Medicaid and Long Term Care

The cost of long term care in this country has been spiraling for years, forcing families and their advisors to become innovative about how to finance the treatment of long term disease and disability. The problem has been wind in the sails of those selling long term care insurance and other financial instruments helpful in preparing for retirement. It has also forced many people to seek counsel regarding Medicaid, the federal government’s health care program for lower income individuals, including impoverished senior citizens receiving long term care services.

Because Medicare and private health insurance plans generally do not cover long term care expenses, many individuals pay for such care out of pocket, from their personal assets. As a result long term care often exhausts people’s lifesavings. Given this risk, those worried about incurring long term care expenses should strongly consider long term care insurance policies. But if these policies prove unaffordable, Medicaid may be the only long term care coverage available.  Absent major governmental reforms that reduce the cost of long term care, Medicaid assistance will remain a necessary option for some families.

However, Medicaid has become more difficult to obtain since the passing of the Deficit Reduction Act (DRA), signed by President Bush in February 2006.  In several important ways, the law has restricted the means by which individuals can qualify for Medicaid long term care benefits.

Prior to the DRA, an individual applicant for Medicaid long term care assistance could not possess more than $2,500 in assets, excluding a home, a car, a life insurance policy with a face value of less than $1,500, and other miscellaneous assets. In addition, the spouse of the applicant could maintain a portion of the couple’s income and assets.

Essentially, the law allowed an individual to qualify for Medicaid benefits by “gifting” savings and assets to family members. There was a catch, however: If the Medicaid applicant divested assets (i.e., a second home or high value assets) at below fair market value within three years of applying, the individual would be penalized. The penalty took the form of a delay in eligibility for benefits. The delay would begin at the time the transfer took place, and its length depended on the value of the assets divested, or “gifted”, in that three-year “look-back” period. These restrictions effectively prevented individuals from giving away or shielding their wealth within three years of applying for Medicaid.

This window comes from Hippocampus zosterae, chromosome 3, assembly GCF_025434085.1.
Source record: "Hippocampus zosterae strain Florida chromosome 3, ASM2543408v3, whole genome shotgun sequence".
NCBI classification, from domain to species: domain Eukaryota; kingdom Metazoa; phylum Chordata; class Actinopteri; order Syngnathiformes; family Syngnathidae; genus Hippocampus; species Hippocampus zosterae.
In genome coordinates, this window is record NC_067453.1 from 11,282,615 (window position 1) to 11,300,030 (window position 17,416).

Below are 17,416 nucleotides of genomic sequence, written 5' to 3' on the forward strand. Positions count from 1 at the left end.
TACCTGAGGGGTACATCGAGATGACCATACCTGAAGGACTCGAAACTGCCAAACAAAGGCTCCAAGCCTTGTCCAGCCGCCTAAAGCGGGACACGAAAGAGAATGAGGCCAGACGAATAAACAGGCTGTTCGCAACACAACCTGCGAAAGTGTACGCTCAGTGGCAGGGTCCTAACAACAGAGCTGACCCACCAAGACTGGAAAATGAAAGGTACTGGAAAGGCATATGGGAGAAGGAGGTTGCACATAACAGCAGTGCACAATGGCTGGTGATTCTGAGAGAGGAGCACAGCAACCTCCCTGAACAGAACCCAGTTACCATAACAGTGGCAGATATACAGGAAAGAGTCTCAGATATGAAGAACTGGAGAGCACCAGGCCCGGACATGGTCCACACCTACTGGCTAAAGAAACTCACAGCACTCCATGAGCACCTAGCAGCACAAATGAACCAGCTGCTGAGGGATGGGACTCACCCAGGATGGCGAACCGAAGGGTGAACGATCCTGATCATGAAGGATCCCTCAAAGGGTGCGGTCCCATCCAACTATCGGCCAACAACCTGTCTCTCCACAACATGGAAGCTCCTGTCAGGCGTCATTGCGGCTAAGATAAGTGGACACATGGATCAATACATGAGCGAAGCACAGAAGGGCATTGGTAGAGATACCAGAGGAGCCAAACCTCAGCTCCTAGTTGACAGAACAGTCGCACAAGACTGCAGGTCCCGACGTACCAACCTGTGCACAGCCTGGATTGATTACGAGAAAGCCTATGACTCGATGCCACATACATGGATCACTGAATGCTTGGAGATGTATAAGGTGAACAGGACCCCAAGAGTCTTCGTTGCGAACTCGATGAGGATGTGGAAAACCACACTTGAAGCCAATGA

The DRA has enhanced these restrictions by lengthening the look-back period to five years. In addition, the penalty for divesting assets below market value within that five-year span is now much more consequential. The period of delay in eligibility begins to transpire only after the applicant is institutionalized (i.e., in a nursing home) and becomes poor enough to be otherwise eligible for Medicaid benefits.

Thus, relying on Medicaid without an in-depth knowledge of its technical rules can be a dangerous move. If a Medicaid applicant has “gifted away” assets within the five year “look-back” period, the applicant may be precluded from receiving any Medicaid benefits until he or she has already exhausted nearly all his or her lifesavings.  Be especially careful when making usual and customary gifts to family members for such things as tuition payments or the down payment for a first home, as these may inadvertently trigger costly penalties for the unwary.

Medicaid should be viewed as a last resort when considering how to pay for one’s possible long term care in the future. Furthermore, federal funding for the program cannot be guaranteed given the many budgetary difficulties facing the country.  Preparing for retirement in general and long term care expenses in particular requires savvy use of many strategies, including, in some instances, private long term care insurance. No family facing long term care – and most families at some point do – should plan to rely on Medicaid without carefully considering their financial needs, assets, health care prognoses, and expectations for care.